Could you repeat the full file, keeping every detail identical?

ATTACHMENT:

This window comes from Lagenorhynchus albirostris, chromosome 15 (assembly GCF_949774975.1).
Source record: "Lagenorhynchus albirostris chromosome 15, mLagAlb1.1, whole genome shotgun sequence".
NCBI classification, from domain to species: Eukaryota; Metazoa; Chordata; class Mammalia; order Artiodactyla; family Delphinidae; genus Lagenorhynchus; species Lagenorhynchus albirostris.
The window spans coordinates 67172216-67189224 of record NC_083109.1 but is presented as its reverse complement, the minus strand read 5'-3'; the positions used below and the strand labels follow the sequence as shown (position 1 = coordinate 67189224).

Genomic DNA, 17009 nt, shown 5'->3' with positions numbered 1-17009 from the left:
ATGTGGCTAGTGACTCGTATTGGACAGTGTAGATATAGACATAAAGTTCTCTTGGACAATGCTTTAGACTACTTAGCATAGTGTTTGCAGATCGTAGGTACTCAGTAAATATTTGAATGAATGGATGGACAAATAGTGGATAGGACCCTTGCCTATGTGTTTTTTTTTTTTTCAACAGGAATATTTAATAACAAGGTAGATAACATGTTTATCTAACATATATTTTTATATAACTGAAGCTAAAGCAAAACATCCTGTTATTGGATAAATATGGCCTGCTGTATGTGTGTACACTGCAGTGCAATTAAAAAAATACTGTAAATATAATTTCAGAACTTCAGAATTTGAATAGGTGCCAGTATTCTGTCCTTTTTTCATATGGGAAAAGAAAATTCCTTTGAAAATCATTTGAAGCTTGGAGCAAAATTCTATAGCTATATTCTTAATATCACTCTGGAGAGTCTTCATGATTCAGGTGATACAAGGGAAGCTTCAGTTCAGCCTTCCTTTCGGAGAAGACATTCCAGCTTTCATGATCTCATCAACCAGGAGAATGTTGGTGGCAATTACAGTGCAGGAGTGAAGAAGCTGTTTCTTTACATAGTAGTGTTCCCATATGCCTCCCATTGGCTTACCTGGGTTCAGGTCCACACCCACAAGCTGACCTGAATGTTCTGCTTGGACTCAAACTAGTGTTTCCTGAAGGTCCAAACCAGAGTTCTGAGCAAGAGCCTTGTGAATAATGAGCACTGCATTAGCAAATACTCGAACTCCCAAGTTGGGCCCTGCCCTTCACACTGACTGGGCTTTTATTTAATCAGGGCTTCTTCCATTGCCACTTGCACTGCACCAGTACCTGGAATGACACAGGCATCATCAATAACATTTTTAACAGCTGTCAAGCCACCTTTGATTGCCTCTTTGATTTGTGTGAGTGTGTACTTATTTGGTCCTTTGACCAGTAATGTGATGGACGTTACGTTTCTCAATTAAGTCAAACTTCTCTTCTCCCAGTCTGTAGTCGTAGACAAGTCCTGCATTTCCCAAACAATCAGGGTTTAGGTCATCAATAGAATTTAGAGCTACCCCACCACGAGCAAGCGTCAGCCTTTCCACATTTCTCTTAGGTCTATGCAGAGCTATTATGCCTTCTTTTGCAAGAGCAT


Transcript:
This window comes from Lagenorhynchus albirostris, chromosome 15 (assembly GCF_949774975.1).
Source record: "Lagenorhynchus albirostris chromosome 15, mLagAlb1.1, whole genome shotgun sequence".
NCBI classification, from domain to species: Eukaryota; Metazoa; Chordata; class Mammalia; order Artiodactyla; family Delphinidae; genus Lagenorhynchus; species Lagenorhynchus albirostris.
The window spans coordinates 67172216-67189224 of record NC_083109.1 but is presented as its reverse complement, the minus strand read 5'-3'; the positions used below and the strand labels follow the sequence as shown (position 1 = coordinate 67189224).

Genomic DNA, 17009 nt, shown 5'->3' with positions numbered 1-17009 from the left:
ATGTGGCTAGTGACTCGTATTGGACAGTGTAGATATAGACATAAAGTTCTCTTGGACAATGCTTTAGACTACTTAGCATAGTGTTTGCAGATCGTAGGTACTCAGTAAATATTTGAATGAATGGATGGACAAATAGTGGATAGGACCCTTGCCTATGTGTTTTTTTTTTTTTCAACAGGAATATTTAATAACAAGGTAGATAACATGTTTATCTAACATATATTTTTATATAACTGAAGCTAAAGCAAAACATCCTGTTATTGGATAAATATGGCCTGCTGTATGTGTGTACACTGCAGTGCAATTAAAAAAATACTGTAAATATAATTTCAGAACTTCAGAATTTGAATAGGTGCCAGTATTCTGTCCTTTTTTCATATGGGAAAAGAAAATTCCTTTGAAAATCATTTGAAGCTTGGAGCAAAATTCTATAGCTATATTCTTAATATCACTCTGGAGAGTCTTCATGATTCAGGTGATACAAGGGAAGCTTCAGTTCAGCCTTCCTTTCGGAGAAGACATTCCAGCTTTCATGATCTCATCAACCAGGAGAATGTTGGTGGCAATTACAGTGCAGGAGTGAAGAAGCTGTTTCTTTACATAGTAGTGTTCCCATATGCCTCCCATTGGCTTACCTGGGTTCAGGTCCACACCCACAAGCTGACCTGAATGTTCTGCTTGGACTCAAACTAGTGTTTCCTGAAGGTCCAAACCAGAGTTCTGAGCAAGAGCCTTGTGAATAATGAGCACTGCATTAGCAAATACTCGAACTCCCAAGTTGGGCCCTGCCCTTCACACTGACTGGGCTTTTATTTAATCAGGGCTTCTTCCATTGCCACTTGCACTGCACCAGTACCTGGAATGACACAGGCATCATCAATAACATTTTTAACAGCTGTCAAGCCACCTTTGATTGCCTCTTTGATTTGTGTGAGTGTGTACTTATTTGGTCCTTTGACCAGTAATGTGATGGACGTTACGTTTCTCAATTAAGTCAAACTTCTCTTCTCCCAGTCTGTAGTCGTAGACAAGTCCTGCATTTCCCAAACAATCAGGGTTTAGGTCATCAATAGAATTTAGAGCTACCCCACCACGAGCAAGCGTCAGCCTTTCCACATTTCTCTTAGGTCTATGCAGAGCTATTATGCCTTCTTTTGCAAGAGCAT